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Summit attempt

Summit attempt
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First Published: Fri, Apr 29 2011. 10 01 PM IST
• Right after the Chinese invasion of Tibet, three Chinese climbers claimed to have made the first ascent of Everest North Ridge in 1960. As the story goes, after facing obstacles at 28,800ft, a climber took off his shoes and socks and overcame the hurdle with naked feet. Having climbed at night, the Chinese team didn’t have photographs to support its summit claim, providing fuel to sceptics.
• For many years before the height of Peak XV was established, Mt Kanchenjunga’s summit was thought of as the highest point on earth. Peak XV, after it became known as the world’s tallest mountain and was christened Mount Everest, came to be referred to as the “Third Pole”.
• On why he wanted to climb Everest, George Mallory had famously quipped, “Because it is there.” On different occasions he would comment: “Higher in the sky than imagination had ventured to dream, the top of Everest itself appeared” and “it would look rather grim to see others without me, engaged in conquering the summit”. Before his eventual death on the mountain in 1924, Mallory was quoted as having said: “I can’t see myself coming down defeated.”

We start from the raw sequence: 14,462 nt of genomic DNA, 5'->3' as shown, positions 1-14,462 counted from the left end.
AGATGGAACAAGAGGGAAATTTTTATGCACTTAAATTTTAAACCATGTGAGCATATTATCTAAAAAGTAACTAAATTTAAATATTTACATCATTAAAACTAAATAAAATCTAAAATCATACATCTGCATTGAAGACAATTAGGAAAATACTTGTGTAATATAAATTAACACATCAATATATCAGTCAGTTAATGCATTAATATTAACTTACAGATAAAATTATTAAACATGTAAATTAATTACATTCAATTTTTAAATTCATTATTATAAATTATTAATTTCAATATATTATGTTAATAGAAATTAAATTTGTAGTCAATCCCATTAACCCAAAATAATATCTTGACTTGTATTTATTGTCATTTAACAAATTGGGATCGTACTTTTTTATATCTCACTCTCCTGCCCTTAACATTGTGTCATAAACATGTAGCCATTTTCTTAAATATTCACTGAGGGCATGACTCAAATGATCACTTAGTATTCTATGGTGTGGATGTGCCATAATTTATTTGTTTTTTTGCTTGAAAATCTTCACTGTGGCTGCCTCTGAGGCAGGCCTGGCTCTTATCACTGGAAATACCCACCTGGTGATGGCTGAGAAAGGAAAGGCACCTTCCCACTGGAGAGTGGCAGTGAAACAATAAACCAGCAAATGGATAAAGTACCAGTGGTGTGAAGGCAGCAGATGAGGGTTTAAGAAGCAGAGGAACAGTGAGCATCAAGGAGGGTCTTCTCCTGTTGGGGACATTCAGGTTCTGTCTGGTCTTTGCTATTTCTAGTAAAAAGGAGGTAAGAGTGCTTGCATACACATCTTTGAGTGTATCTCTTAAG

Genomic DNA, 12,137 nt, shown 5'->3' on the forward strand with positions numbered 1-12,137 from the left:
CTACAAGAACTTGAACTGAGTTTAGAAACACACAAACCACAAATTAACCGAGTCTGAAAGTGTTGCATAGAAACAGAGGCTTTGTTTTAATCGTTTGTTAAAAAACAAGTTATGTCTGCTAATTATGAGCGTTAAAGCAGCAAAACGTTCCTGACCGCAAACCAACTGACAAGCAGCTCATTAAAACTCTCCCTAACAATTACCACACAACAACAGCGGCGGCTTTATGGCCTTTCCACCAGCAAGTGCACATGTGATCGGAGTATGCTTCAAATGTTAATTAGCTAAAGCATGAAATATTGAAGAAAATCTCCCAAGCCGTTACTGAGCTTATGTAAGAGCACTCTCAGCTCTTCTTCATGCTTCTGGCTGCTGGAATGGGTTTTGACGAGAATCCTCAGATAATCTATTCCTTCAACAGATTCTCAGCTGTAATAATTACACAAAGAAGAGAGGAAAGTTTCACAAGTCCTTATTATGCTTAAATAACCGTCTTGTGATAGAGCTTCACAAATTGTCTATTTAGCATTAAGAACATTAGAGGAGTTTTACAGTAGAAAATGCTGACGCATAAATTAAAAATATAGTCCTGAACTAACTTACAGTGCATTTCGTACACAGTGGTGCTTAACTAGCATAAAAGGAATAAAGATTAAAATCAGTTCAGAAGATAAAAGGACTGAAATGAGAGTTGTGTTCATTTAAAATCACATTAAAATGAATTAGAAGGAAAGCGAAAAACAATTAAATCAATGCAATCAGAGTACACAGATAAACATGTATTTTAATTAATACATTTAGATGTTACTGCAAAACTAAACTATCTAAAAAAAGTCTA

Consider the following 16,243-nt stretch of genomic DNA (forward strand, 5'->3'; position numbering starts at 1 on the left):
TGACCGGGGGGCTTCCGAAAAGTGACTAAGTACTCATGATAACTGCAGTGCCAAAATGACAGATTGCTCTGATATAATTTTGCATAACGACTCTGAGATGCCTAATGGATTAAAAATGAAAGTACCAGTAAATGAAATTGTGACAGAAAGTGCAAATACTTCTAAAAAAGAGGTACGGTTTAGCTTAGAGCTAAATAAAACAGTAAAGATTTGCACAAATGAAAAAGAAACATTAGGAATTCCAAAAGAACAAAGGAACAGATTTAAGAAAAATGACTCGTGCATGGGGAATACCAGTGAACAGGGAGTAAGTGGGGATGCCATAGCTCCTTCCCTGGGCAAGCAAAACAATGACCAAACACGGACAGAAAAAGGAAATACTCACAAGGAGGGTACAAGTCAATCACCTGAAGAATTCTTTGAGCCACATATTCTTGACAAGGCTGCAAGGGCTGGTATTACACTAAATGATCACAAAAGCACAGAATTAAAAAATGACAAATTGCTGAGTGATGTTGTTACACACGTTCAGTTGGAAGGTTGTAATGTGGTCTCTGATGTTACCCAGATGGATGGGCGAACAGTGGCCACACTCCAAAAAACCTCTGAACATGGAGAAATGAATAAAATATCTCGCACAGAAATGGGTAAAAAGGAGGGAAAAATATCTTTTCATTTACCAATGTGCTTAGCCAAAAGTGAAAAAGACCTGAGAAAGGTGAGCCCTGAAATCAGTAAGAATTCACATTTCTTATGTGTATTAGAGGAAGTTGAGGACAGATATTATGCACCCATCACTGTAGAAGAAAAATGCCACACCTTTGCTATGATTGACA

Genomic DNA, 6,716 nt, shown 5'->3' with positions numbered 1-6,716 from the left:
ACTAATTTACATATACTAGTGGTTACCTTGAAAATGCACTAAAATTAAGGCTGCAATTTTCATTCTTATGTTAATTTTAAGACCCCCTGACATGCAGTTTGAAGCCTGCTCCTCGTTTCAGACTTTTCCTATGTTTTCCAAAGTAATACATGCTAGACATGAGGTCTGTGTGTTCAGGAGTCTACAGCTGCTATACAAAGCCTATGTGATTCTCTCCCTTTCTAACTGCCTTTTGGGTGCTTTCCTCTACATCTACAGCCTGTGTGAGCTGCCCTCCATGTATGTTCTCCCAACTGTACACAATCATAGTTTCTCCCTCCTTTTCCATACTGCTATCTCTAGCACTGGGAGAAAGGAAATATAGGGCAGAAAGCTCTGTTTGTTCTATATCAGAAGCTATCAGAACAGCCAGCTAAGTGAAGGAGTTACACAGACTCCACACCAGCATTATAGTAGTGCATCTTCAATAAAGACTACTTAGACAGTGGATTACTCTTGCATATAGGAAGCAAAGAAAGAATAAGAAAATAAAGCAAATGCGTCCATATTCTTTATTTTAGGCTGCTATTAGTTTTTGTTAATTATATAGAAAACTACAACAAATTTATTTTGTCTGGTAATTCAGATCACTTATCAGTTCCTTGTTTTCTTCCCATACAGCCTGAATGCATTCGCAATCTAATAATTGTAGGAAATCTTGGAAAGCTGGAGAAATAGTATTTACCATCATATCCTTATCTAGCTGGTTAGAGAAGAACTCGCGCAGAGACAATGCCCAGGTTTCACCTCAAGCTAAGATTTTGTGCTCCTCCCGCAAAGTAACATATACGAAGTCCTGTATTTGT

• The slopes of Everest have seen high-altitude thefts, with at least one climber reported to have died after his essentials were snitched from his camp. There have been controversies about climbers not helping other dying climbers in their zeal to reach the top.
• For many years, it was not known who reached the summit first—Edmund Hillary or Tenzing Norgay; both maintained a dignified silence on this issue. In later years, Norgay wrote that it was Hillary who placed the first step.
• In his book ‘High Exposure’, acclaimed climber and film-maker David Breashears narrates the incident of him trying to locate one of the 30ft towers built in Bihar’s Darbhanga during the 1840s for the Great Trigonometric Survey. In those days, Mt Everest could be seen from as far as the Bihar plains. Breashears’ efforts didn’t bring any result though: accumulated pollution and a strong factory-fuelled haze played spoilsport.
• Kushang Sherpa, an instructor at the Himalayan Mountaineering Institute, Darjeeling, is the only Indian to have climbed Everest five times, including up the challenging and remote Kangshung Face, which Mallory had mentioned as “impossible” to negotiate. Santosh Yadav, an alumnus of Uttarakhand’s Nehru Institute of Mountaineering, was the first Indian woman to ascend Everest twice.
• After Indian mathematician Radhanath Sikdar discovered the earth’s highest point to be at 29,002ft in 1852, the height of Mt Everest has been revised only twice— 29,028ft, and the more recent 29,035ft, both times using modern scientific and satellite-based technology.
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First Published: Fri, Apr 29 2011. 10 01 PM IST